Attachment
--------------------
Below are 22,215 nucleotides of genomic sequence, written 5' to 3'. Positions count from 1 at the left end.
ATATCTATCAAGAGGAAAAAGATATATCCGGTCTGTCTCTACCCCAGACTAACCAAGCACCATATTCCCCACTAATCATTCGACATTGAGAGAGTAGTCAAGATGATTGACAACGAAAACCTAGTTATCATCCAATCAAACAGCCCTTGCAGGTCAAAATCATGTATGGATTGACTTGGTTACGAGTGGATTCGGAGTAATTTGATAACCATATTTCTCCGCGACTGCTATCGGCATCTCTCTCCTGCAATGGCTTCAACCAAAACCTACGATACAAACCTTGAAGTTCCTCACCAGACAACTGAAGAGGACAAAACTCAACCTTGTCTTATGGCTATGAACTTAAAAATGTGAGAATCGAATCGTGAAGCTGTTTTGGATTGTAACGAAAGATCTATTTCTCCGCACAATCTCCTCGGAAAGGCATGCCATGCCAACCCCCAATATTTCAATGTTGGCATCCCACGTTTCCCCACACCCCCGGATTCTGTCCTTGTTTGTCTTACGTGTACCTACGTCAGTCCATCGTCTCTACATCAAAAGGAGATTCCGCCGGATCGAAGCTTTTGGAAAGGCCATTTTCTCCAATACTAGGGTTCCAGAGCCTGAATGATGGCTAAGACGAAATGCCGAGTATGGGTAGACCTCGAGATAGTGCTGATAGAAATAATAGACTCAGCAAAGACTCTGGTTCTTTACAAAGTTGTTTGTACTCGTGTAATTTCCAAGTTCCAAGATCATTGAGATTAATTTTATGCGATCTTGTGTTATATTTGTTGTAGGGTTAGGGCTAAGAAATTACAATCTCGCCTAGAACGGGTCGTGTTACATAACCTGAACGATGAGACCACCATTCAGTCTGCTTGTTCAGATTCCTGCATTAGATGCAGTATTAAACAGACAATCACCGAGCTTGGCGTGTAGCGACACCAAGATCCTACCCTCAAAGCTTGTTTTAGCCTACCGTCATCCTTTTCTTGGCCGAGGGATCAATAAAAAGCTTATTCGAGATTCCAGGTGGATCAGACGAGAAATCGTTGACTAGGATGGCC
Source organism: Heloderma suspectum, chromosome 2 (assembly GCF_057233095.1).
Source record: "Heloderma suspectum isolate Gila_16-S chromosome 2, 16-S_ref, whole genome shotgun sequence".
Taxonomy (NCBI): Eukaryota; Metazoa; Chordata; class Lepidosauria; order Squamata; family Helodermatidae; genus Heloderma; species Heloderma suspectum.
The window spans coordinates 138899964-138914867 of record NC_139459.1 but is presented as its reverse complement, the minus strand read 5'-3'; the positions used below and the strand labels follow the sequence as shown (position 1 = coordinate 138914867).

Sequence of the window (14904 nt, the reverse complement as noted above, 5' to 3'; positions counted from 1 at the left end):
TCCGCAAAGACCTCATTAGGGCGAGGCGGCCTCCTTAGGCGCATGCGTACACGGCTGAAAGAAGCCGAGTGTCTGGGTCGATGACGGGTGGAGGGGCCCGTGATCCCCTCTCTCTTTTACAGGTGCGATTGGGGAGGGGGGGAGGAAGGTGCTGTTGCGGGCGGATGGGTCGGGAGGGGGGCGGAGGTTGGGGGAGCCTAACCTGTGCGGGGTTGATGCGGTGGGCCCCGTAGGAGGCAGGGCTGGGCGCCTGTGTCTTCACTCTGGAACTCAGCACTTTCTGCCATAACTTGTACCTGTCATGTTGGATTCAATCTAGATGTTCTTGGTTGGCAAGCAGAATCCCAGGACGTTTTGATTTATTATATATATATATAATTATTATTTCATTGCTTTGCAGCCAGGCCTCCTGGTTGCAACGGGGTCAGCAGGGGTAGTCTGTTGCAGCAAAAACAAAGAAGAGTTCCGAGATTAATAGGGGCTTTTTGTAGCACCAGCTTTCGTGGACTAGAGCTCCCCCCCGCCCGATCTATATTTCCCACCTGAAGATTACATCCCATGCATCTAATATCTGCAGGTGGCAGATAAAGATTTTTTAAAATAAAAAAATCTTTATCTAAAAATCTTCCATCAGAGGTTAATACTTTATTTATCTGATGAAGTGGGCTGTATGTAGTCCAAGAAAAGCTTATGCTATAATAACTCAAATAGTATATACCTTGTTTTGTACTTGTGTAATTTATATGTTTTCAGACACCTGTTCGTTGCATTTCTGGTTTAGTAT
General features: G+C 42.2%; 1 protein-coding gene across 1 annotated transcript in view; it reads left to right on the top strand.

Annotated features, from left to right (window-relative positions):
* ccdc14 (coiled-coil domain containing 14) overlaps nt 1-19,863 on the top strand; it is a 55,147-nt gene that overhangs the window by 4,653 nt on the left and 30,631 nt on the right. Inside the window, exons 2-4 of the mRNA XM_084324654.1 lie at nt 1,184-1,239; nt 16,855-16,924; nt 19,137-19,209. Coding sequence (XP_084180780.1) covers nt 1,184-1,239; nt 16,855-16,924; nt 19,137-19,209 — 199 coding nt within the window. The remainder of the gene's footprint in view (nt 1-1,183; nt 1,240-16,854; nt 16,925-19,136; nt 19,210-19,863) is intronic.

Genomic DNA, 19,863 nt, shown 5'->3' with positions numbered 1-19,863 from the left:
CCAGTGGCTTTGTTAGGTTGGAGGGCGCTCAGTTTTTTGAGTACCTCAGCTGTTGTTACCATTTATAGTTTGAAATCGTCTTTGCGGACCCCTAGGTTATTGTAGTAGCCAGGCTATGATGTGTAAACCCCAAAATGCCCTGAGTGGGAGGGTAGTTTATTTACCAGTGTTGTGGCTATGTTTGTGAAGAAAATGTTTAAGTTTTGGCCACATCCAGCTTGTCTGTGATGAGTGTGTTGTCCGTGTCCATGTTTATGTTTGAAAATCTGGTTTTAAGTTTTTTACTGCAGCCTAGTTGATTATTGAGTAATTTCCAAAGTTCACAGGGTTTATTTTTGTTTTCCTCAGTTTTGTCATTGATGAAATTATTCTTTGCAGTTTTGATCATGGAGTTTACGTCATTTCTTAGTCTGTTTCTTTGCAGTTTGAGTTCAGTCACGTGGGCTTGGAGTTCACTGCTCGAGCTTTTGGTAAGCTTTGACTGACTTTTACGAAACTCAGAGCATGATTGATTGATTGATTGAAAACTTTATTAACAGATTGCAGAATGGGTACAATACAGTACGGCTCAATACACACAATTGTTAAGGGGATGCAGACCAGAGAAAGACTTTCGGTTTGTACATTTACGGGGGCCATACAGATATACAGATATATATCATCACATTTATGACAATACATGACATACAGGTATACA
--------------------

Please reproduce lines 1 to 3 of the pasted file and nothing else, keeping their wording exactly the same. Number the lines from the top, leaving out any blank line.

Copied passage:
Below are 22,215 nucleotides of genomic sequence, written 5' to 3'. Positions count from 1 at the left end.
ATATCTATCAAGAGGAAAAAGATATATCCGGTCTGTCTCTACCCCAGACTAACCAAGCACCATATTCCCCACTAATCATTCGACATTGAGAGAGTAGTCAAGATGATTGACAACGAAAACCTAGTTATCATCCAATCAAACAGCCCTTGCAGGTCAAAATCATGTATGGATTGACTTGGTTACGAGTGGATTCGGAGTAATTTGATAACCATATTTCTCCGCGACTGCTATCGGCATCTCTCTCCTGCAATGGCTTCAACCAAAACCTACGATACAAACCTTGAAGTTCCTCACCAGACAACTGAAGAGGACAAAACTCAACCTTGTCTTATGGCTATGAACTTAAAAATGTGAGAATCGAATCGTGAAGCTGTTTTGGATTGTAACGAAAGATCTATTTCTCCGCACAATCTCCTCGGAAAGGCATGCCATGCCAACCCCCAATATTTCAATGTTGGCATCCCACGTTTCCCCACACCCCCGGATTCTGTCCTTGTTTGTCTTACGTGTACCTACGTCAGTCCATCGTCTCTACATCAAAAGGAGATTCCGCCGGATCGAAGCTTTTGGAAAGGCCATTTTCTCCAATACTAGGGTTCCAGAGCCTGAATGATGGCTAAGACGAAATGCCGAGTATGGGTAGACCTCGAGATAGTGCTGATAGAAATAATAGACTCAGCAAAGACTCTGGTTCTTTACAAAGTTGTTTGTACTCGTGTAATTTCCAAGTTCCAAGATCATTGAGATTAATTTTATGCGATCTTGTGTTATATTTGTTGTAGGGTTAGGGCTAAGAAATTACAATCTCGCCTAGAACGGGTCGTGTTACATAACCTGAACGATGAGACCACCATTCAGTCTGCTTGTTCAGATTCCTGCATTAGATGCAGTATTAAACAGACAATCACCGAGCTTGGCGTGTAGCGACACCAAGATCCTACCCTCAAAGCTTGTTTTAGCCTACCGTCATCCTTTTCTTGGCCGAGGGATCAATAAAAAGCTTATTCGAGATTCCAGGTGGATCAGACGAGAAATCGTTGACTAGGATGGCC
Source organism: Heloderma suspectum, chromosome 2 (assembly GCF_057233095.1).